The Ungrateful Heart

The MGTOW Symbol

I.

I hesitate to write about current events for this blog unless I feel that those events are somehow paradigmatic. Unfortunately, that seems to be the case with the beatings of leftist protestors by Tea Party activists in the last weeks before the midterm elections: a particularly vicious head stomping in Kentucky, and a similar attack in Washington. I deeply fear political violence, even in the rare cases in which it is justified. Political violence is the failure of society: after just one blow, everyone’s lives and rights are only as secure as their own power to protect them. Unlike Jon Stewart, however, I won’t simply attribute this violence to general incivility. As the political blogger Josh Marshall notes, these acts have a distinct character that is not simply reducible to fanaticism:

What stands out to me though is how each one of these seems to be a nutshell symbolism of the boiled down essencethe precipitateof blue and red state America, almost to a degree we wouldn’t buy from a writer if we found it in a novel. . . Each time it’s middle-aged or retired right wing white guy in violent encounter with early-twenty-something Dem woman with either cropped hair or more or less crunchy appearance.

It’s not just right wing activists attacking left wing activists. Middle-aged men are attacking young women. Rarely is violence against women so public.

There is no necessary connection between misogyny and the Tea Party’s radical libertarianism. However, that kind of libertarianism does seem to attract men prone to extreme misogyny. Consider a particular sub-culture within the odious Men’s Rights movement: MGTOW or “Men Going Their Own Way.” What is a MGTOW? As a facebook group for men who self-identify as MGTOW explains:

MGTOW (”Men Going Their Own Way”) is a way of life which refuses to defer to women in defining the worth of men. Instead, it focuses on positive male aspects, inviting men to go their own way in life. The one piece of MGTOW advice I’ve followed the closest is “live for yourself.” Go your own way for your own reasons, for your own prosperity, and for your own happiness. What this translates to practically (for me) is that having a relationship should be peripheral and complementary to a life where you’re already satisfied.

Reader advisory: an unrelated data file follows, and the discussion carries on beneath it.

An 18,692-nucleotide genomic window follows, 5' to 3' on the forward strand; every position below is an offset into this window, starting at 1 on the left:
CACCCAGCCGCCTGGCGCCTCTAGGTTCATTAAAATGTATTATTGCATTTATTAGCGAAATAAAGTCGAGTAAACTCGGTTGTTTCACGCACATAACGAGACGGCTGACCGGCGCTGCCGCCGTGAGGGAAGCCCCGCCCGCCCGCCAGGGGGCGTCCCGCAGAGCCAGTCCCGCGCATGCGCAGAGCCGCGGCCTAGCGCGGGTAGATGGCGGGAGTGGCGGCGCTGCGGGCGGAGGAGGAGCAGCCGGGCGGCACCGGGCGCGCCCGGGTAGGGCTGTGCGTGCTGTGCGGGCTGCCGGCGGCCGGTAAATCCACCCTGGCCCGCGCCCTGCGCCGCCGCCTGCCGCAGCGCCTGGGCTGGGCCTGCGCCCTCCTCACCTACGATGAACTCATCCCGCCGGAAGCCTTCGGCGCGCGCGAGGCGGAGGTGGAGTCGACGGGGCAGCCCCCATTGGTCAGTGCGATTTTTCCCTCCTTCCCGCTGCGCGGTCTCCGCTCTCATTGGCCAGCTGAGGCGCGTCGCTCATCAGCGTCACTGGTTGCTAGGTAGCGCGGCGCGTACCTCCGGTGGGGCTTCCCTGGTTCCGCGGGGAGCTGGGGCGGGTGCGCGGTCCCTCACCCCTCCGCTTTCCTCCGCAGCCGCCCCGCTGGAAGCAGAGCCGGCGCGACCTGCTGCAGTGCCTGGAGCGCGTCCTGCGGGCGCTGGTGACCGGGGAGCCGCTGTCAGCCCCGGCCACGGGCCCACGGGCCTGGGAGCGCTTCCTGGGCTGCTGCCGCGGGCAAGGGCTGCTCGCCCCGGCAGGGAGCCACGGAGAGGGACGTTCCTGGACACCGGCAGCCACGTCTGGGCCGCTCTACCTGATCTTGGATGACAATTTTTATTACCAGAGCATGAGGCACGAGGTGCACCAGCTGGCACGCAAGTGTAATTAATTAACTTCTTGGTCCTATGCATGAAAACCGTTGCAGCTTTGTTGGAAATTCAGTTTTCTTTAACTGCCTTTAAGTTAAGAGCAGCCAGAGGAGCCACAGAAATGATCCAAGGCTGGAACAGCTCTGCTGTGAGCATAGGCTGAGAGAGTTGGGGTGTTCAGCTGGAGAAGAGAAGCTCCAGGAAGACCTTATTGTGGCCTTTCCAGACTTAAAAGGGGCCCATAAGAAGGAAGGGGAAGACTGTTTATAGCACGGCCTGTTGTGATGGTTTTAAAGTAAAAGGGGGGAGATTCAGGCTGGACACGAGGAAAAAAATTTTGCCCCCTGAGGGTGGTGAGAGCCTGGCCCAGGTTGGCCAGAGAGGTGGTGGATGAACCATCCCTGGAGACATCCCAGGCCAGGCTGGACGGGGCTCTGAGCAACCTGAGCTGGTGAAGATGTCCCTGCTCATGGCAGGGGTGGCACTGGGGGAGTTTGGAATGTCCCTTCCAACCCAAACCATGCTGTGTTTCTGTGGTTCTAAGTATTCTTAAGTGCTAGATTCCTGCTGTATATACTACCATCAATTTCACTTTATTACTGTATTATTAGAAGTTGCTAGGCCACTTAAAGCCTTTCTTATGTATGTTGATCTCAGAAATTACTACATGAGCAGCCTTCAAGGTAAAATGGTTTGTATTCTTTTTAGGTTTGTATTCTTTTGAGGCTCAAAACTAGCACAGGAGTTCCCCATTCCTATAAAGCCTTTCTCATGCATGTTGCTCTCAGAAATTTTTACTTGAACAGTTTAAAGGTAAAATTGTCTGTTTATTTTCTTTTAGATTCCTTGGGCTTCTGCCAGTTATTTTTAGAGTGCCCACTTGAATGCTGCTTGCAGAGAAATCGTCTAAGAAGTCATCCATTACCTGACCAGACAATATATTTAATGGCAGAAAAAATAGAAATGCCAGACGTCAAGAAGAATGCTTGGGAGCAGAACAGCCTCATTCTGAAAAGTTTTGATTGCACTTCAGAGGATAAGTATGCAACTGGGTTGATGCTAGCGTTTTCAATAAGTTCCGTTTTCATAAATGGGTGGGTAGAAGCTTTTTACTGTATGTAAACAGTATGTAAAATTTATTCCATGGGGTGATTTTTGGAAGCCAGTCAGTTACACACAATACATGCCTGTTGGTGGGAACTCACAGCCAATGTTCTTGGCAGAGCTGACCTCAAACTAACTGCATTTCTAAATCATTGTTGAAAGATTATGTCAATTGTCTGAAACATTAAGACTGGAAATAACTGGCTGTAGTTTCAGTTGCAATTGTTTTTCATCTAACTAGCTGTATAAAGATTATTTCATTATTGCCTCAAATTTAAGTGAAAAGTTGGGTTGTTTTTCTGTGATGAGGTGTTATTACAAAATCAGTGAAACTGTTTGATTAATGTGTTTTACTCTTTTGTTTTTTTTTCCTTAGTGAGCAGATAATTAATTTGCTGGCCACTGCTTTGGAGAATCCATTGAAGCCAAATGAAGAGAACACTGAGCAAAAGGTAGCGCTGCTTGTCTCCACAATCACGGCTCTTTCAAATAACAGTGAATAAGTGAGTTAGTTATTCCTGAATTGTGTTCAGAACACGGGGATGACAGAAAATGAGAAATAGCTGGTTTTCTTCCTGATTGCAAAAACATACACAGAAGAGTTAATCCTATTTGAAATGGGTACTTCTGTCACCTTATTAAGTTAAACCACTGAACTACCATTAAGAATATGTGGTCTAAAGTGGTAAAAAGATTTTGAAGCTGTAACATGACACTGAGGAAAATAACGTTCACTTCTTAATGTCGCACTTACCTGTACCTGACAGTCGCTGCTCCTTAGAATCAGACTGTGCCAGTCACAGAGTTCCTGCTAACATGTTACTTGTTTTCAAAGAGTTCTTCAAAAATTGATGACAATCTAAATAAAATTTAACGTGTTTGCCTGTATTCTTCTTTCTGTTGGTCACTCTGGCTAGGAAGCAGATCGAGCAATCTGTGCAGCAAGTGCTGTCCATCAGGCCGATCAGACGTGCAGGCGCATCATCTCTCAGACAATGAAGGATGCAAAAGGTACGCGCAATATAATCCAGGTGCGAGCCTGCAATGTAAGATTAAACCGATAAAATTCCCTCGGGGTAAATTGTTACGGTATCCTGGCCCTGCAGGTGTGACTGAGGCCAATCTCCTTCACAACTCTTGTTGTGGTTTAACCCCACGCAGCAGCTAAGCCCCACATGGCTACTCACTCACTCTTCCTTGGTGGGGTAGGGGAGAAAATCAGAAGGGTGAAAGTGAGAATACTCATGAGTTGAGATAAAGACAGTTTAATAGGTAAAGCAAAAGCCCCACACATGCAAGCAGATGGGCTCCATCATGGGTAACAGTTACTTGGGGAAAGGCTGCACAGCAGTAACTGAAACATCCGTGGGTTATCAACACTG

In practice, the MGTOW or “ghost” lifestyle involves avoiding long term relationships with the opposite sex, with the possible exception of mail-order brides, foreign women who can be easily dominated. It is distinct from the PUA (Pick-Up Artist) lifestyle, but it is often linked to it. Both lifestyles have poisonous attitudes towards gender relations and relationships in general: all relationships are defined by power, and it is in your interest to maximize your power within those relationships. As a man who identifies as both a MGTOW and a PUA puts it:

Game is largely about social dominance. A woman will test a man with ‘shit tests’ before sleeping with him to see if he is a true alpha or if he is faking it. If he fails to demonstrate alpha power he will never be boyfriend material. Does this sound a little like feminism? They ‘shit test’ men in general and then treat us with contempt for pandering to them. This is like the poor Niceguy who runs around women as an errand boy and yet is called a wimp and a creep behind his back.

It’s not difficult to see how this worldview might lead someone to libertarian politics, but in any case, MGTOW explicitly connect their views on gender to their views on government. The third plank of the MGTOW Manifesto calls for “a limited government.” The ultimate goal is not only “[to] instill . . . masculinity in men” and “[to] instill . . . feminimity in women,” but “to take away everyone’s ‘right’ to vote on other people’s affairs thus rendering it impossible for political organisms and ideologies to impose their personal will on everyone else.” A MGTOW sees the welfare state as the political manifestation of an evil feminine ideology. MGTOW frequently quote works that contain gendered descriptions of tyrannical government:

“The ‘land of the free and the home of the brave’ has been transformed into a socialized Big Brother nanny state.”

“The government is like women. They love to spend what they didn’t earn themselves.Women got the vote. And then voted for entitlement, and more government and police to replace husbands and fathers.”

When women got the vote, it was inevitable that government was going to become more powerful, more intrusive, and more ‘protective’ (ie. more coddling), because women are hard-wired to treasure security more than uncertainty and danger. It was therefore inevitable that their feminine influence on politics was going to emphasize (lowercase ‘s’) social security.”